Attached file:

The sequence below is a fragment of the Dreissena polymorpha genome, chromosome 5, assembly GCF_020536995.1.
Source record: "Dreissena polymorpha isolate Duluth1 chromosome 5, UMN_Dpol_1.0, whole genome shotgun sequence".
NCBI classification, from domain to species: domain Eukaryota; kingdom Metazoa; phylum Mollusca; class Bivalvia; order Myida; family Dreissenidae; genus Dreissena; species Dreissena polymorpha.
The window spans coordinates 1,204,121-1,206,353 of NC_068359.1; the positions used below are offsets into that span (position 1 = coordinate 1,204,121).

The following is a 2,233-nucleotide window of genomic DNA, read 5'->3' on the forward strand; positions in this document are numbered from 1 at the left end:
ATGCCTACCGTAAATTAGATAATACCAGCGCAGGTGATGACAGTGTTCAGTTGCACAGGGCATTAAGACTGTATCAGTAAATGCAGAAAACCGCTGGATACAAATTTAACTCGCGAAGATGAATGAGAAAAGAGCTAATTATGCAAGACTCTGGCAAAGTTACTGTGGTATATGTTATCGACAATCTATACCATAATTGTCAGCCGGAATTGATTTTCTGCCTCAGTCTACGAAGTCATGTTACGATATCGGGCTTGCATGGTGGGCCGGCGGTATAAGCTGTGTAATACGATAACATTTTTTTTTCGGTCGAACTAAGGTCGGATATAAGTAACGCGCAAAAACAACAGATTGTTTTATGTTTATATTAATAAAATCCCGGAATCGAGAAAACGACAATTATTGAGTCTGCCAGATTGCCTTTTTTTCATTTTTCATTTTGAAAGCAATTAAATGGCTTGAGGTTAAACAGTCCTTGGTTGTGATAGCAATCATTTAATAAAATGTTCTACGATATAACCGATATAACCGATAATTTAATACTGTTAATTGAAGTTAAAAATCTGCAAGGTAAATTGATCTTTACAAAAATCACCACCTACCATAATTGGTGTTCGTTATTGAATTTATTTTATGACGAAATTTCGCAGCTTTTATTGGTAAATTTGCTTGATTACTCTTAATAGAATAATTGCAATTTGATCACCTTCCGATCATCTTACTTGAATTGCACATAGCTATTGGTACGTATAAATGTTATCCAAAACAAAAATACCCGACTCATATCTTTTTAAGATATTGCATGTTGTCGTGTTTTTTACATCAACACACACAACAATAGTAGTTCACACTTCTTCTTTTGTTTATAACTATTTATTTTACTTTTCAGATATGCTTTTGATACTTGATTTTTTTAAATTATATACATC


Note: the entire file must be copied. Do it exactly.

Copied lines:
The sequence below is a fragment of the Dreissena polymorpha genome, chromosome 5, assembly GCF_020536995.1.
Source record: "Dreissena polymorpha isolate Duluth1 chromosome 5, UMN_Dpol_1.0, whole genome shotgun sequence".
NCBI classification, from domain to species: domain Eukaryota; kingdom Metazoa; phylum Mollusca; class Bivalvia; order Myida; family Dreissenidae; genus Dreissena; species Dreissena polymorpha.
The window spans coordinates 1,204,121-1,206,353 of NC_068359.1; the positions used below are offsets into that span (position 1 = coordinate 1,204,121).

The following is a 2,233-nucleotide window of genomic DNA, read 5'->3' on the forward strand; positions in this document are numbered from 1 at the left end:
ATGCCTACCGTAAATTAGATAATACCAGCGCAGGTGATGACAGTGTTCAGTTGCACAGGGCATTAAGACTGTATCAGTAAATGCAGAAAACCGCTGGATACAAATTTAACTCGCGAAGATGAATGAGAAAAGAGCTAATTATGCAAGACTCTGGCAAAGTTACTGTGGTATATGTTATCGACAATCTATACCATAATTGTCAGCCGGAATTGATTTTCTGCCTCAGTCTACGAAGTCATGTTACGATATCGGGCTTGCATGGTGGGCCGGCGGTATAAGCTGTGTAATACGATAACATTTTTTTTTCGGTCGAACTAAGGTCGGATATAAGTAACGCGCAAAAACAACAGATTGTTTTATGTTTATATTAATAAAATCCCGGAATCGAGAAAACGACAATTATTGAGTCTGCCAGATTGCCTTTTTTTCATTTTTCATTTTGAAAGCAATTAAATGGCTTGAGGTTAAACAGTCCTTGGTTGTGATAGCAATCATTTAATAAAATGTTCTACGATATAACCGATATAACCGATAATTTAATACTGTTAATTGAAGTTAAAAATCTGCAAGGTAAATTGATCTTTACAAAAATCACCACCTACCATAATTGGTGTTCGTTATTGAATTTATTTTATGACGAAATTTCGCAGCTTTTATTGGTAAATTTGCTTGATTACTCTTAATAGAATAATTGCAATTTGATCACCTTCCGATCATCTTACTTGAATTGCACATAGCTATTGGTACGTATAAATGTTATCCAAAACAAAAATACCCGACTCATATCTTTTTAAGATATTGCATGTTGTCGTGTTTTTTACATCAACACACACAACAATAGTAGTTCACACTTCTTCTTTTGTTTATAACTATTTATTTTACTTTTCAGATATGCTTTTGATACTTGATTTTTTTAAATTATATACATC